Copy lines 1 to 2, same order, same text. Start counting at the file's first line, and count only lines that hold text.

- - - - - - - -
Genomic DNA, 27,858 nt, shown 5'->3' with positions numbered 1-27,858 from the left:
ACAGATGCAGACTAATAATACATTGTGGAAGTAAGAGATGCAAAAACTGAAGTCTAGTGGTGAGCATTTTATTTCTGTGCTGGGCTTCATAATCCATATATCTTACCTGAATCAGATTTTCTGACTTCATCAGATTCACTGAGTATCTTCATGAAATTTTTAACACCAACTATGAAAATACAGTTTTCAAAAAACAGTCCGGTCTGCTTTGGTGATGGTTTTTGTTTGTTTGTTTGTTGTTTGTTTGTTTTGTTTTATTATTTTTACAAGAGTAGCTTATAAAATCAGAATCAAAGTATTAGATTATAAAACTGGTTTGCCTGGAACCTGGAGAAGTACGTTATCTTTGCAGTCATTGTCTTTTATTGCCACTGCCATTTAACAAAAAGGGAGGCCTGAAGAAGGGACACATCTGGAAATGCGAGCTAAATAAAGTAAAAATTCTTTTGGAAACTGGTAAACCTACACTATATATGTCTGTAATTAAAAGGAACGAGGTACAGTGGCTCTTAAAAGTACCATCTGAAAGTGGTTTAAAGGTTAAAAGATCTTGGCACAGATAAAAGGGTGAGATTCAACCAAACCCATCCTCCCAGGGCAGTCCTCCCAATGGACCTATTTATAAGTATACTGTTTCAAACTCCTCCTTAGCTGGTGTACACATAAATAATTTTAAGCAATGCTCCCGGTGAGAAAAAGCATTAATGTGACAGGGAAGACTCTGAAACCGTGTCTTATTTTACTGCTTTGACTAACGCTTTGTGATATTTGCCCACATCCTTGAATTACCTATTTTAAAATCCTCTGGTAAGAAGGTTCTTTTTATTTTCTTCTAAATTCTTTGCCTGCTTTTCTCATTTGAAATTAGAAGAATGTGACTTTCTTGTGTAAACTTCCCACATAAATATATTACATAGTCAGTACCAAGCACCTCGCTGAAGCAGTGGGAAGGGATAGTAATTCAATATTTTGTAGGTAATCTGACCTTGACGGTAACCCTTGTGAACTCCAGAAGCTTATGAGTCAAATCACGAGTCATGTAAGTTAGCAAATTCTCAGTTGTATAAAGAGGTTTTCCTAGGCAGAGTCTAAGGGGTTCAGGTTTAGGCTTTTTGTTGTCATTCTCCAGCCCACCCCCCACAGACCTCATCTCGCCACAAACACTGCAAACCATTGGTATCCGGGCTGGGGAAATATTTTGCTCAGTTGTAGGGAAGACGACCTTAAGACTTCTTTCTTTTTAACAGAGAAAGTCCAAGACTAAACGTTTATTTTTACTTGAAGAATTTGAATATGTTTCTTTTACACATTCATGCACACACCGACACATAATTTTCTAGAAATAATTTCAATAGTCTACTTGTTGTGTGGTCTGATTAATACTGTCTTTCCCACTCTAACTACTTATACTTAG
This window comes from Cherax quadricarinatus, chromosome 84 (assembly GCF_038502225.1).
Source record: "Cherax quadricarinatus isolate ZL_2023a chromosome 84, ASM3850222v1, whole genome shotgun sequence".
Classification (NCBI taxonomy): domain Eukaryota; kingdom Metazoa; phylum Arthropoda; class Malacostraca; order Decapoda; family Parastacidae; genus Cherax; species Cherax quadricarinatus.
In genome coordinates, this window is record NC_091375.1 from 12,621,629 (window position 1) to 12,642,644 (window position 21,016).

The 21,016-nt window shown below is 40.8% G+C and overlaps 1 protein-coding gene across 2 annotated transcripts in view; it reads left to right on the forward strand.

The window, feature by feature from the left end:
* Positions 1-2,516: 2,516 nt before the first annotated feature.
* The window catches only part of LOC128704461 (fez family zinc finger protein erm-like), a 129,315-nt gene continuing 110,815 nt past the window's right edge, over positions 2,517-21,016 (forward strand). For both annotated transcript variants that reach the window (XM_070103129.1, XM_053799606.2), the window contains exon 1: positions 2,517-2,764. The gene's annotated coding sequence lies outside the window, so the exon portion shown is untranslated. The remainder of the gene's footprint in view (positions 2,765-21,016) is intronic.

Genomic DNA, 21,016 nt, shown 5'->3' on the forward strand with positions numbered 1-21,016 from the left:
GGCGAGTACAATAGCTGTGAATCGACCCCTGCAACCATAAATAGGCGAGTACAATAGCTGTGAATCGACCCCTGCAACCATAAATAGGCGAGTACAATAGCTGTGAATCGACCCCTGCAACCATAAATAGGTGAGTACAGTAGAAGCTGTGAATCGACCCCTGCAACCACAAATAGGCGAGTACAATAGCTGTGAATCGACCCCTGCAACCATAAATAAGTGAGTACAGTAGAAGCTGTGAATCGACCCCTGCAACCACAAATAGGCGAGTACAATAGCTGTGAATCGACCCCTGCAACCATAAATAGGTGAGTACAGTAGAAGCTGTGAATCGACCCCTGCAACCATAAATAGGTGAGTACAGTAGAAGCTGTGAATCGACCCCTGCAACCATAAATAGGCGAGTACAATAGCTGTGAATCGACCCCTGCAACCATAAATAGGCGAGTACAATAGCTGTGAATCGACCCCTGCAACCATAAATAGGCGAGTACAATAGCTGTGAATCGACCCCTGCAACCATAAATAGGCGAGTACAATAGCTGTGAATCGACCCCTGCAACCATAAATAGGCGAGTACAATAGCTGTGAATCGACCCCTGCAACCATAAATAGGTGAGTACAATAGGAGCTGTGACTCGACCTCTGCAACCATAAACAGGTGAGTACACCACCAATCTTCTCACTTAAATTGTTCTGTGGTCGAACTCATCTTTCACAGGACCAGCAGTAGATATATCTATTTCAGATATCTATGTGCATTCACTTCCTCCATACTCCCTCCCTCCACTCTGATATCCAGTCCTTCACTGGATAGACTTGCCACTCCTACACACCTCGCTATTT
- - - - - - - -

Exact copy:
Genomic DNA, 27,858 nt, shown 5'->3' with positions numbered 1-27,858 from the left:
ACAGATGCAGACTAATAATACATTGTGGAAGTAAGAGATGCAAAAACTGAAGTCTAGTGGTGAGCATTTTATTTCTGTGCTGGGCTTCATAATCCATATATCTTACCTGAATCAGATTTTCTGACTTCATCAGATTCACTGAGTATCTTCATGAAATTTTTAACACCAACTATGAAAATACAGTTTTCAAAAAACAGTCCGGTCTGCTTTGGTGATGGTTTTTGTTTGTTTGTTTGTTGTTTGTTTGTTTTGTTTTATTATTTTTACAAGAGTAGCTTATAAAATCAGAATCAAAGTATTAGATTATAAAACTGGTTTGCCTGGAACCTGGAGAAGTACGTTATCTTTGCAGTCATTGTCTTTTATTGCCACTGCCATTTAACAAAAAGGGAGGCCTGAAGAAGGGACACATCTGGAAATGCGAGCTAAATAAAGTAAAAATTCTTTTGGAAACTGGTAAACCTACACTATATATGTCTGTAATTAAAAGGAACGAGGTACAGTGGCTCTTAAAAGTACCATCTGAAAGTGGTTTAAAGGTTAAAAGATCTTGGCACAGATAAAAGGGTGAGATTCAACCAAACCCATCCTCCCAGGGCAGTCCTCCCAATGGACCTATTTATAAGTATACTGTTTCAAACTCCTCCTTAGCTGGTGTACACATAAATAATTTTAAGCAATGCTCCCGGTGAGAAAAAGCATTAATGTGACAGGGAAGACTCTGAAACCGTGTCTTATTTTACTGCTTTGACTAACGCTTTGTGATATTTGCCCACATCCTTGAATTACCTATTTTAAAATCCTCTGGTAAGAAGGTTCTTTTTATTTTCTTCTAAATTCTTTGCCTGCTTTTCTCATTTGAAATTAGAAGAATGTGACTTTCTTGTGTAAACTTCCCACATAAATATATTACATAGTCAGTACCAAGCACCTCGCTGAAGCAGTGGGAAGGGATAGTAATTCAATATTTTGTAGGTAATCTGACCTTGACGGTAACCCTTGTGAACTCCAGAAGCTTATGAGTCAAATCACGAGTCATGTAAGTTAGCAAATTCTCAGTTGTATAAAGAGGTTTTCCTAGGCAGAGTCTAAGGGGTTCAGGTTTAGGCTTTTTGTTGTCATTCTCCAGCCCACCCCCCACAGACCTCATCTCGCCACAAACACTGCAAACCATTGGTATCCGGGCTGGGGAAATATTTTGCTCAGTTGTAGGGAAGACGACCTTAAGACTTCTTTCTTTTTAACAGAGAAAGTCCAAGACTAAACGTTTATTTTTACTTGAAGAATTTGAATATGTTTCTTTTACACATTCATGCACACACCGACACATAATTTTCTAGAAATAATTTCAATAGTCTACTTGTTGTGTGGTCTGATTAATACTGTCTTTCCCACTCTAACTACTTATACTTAG